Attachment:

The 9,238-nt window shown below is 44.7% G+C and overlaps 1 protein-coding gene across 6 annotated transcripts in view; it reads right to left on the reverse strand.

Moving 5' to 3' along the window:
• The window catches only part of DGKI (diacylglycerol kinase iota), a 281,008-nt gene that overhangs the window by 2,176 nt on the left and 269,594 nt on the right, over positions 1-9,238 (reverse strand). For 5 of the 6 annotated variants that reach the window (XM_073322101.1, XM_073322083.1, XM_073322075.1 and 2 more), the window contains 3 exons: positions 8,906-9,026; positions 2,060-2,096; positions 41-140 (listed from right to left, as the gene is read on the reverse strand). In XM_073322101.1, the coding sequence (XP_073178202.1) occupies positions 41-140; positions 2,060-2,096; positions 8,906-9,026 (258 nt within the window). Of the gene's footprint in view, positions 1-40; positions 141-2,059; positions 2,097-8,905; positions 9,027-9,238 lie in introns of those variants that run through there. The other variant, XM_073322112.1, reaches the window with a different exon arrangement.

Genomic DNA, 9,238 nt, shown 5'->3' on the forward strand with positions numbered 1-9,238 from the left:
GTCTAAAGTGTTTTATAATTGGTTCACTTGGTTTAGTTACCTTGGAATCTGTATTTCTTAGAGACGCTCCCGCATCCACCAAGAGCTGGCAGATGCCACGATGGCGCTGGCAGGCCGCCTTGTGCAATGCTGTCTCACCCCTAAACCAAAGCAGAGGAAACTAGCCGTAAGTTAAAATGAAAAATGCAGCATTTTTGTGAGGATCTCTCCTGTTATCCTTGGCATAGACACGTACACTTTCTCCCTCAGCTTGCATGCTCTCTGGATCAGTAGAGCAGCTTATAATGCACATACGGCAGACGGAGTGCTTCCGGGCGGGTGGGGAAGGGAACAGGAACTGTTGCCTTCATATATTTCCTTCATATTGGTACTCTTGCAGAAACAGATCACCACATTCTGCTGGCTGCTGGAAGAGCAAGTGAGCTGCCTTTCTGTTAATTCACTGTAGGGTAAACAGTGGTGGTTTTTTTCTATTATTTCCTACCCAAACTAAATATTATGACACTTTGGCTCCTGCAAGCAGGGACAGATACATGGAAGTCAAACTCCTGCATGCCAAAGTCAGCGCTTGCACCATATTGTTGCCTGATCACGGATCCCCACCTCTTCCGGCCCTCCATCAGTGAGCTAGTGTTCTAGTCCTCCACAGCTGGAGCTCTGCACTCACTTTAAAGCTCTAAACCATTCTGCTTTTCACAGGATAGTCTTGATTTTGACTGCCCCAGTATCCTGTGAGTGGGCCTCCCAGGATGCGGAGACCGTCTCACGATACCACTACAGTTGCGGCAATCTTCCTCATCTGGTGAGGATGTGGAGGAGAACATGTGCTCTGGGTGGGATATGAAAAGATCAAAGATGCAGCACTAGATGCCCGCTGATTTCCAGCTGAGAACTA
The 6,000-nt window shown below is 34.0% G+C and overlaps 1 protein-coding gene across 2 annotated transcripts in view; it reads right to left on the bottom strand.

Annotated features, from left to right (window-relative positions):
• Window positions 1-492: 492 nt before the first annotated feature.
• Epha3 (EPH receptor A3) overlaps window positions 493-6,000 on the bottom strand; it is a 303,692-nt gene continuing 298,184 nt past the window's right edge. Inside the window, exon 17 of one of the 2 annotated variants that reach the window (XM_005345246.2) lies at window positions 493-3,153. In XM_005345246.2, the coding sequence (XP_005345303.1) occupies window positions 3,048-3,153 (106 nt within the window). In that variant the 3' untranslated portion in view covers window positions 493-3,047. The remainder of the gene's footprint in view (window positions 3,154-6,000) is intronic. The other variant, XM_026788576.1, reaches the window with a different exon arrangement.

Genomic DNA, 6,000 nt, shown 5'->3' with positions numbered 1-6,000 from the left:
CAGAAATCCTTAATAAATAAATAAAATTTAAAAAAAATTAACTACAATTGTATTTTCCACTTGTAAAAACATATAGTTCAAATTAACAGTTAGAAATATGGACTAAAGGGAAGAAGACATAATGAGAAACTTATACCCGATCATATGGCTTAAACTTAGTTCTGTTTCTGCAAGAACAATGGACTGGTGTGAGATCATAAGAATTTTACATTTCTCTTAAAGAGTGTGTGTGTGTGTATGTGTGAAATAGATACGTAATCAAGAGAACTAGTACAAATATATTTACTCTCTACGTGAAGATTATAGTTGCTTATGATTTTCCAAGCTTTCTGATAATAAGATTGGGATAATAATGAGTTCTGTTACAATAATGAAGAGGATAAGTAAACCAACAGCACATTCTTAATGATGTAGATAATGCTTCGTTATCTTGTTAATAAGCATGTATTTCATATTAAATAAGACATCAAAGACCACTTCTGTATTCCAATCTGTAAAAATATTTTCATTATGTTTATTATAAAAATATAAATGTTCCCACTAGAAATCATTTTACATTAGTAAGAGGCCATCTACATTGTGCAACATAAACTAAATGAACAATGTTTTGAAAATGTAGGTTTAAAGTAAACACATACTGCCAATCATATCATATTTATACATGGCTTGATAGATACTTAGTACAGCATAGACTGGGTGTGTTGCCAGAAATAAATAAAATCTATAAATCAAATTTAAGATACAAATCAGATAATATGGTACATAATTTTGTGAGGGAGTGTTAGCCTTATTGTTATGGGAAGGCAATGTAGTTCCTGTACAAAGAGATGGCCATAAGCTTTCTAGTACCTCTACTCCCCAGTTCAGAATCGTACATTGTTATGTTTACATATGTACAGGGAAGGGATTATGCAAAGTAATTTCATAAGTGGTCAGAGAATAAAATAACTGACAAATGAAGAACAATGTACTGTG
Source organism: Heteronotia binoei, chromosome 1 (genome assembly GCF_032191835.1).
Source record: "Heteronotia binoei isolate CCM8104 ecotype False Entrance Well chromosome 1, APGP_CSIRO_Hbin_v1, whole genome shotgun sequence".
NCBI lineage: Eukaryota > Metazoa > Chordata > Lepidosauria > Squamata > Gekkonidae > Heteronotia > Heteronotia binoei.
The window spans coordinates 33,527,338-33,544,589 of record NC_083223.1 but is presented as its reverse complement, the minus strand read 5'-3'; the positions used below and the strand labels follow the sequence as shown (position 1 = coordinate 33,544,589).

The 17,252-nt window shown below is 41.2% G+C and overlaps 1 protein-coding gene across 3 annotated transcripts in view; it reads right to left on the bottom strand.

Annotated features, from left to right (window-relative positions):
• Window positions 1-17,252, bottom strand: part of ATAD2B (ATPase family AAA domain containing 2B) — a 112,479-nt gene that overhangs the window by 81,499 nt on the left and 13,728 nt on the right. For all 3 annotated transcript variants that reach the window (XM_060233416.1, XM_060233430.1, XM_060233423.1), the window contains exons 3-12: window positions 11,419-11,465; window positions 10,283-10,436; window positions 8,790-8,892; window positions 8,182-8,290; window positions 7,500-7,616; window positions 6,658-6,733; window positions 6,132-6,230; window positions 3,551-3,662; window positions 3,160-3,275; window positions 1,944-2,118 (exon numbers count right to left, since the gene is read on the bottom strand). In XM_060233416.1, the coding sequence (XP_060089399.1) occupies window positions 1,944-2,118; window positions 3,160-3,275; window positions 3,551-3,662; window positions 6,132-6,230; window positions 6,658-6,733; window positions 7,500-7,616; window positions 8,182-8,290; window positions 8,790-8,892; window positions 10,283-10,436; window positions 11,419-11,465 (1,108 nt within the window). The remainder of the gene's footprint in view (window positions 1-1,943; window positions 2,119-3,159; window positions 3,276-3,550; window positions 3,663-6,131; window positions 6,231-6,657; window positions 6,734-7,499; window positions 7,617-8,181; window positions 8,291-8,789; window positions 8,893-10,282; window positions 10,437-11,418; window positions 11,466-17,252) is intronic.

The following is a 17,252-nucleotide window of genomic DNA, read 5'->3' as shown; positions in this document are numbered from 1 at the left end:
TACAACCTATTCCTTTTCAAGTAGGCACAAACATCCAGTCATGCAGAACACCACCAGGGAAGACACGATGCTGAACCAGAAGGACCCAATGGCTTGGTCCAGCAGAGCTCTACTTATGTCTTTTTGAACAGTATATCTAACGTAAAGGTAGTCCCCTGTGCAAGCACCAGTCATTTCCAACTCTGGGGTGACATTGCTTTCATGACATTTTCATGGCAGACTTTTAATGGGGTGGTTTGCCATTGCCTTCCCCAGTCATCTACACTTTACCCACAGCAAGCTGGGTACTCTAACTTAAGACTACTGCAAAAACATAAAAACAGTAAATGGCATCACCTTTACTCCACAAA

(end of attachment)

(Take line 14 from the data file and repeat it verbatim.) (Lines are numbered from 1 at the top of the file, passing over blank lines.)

NCBI lineage: Eukaryota > Metazoa > Chordata > Lepidosauria > Squamata > Gekkonidae > Heteronotia > Heteronotia binoei.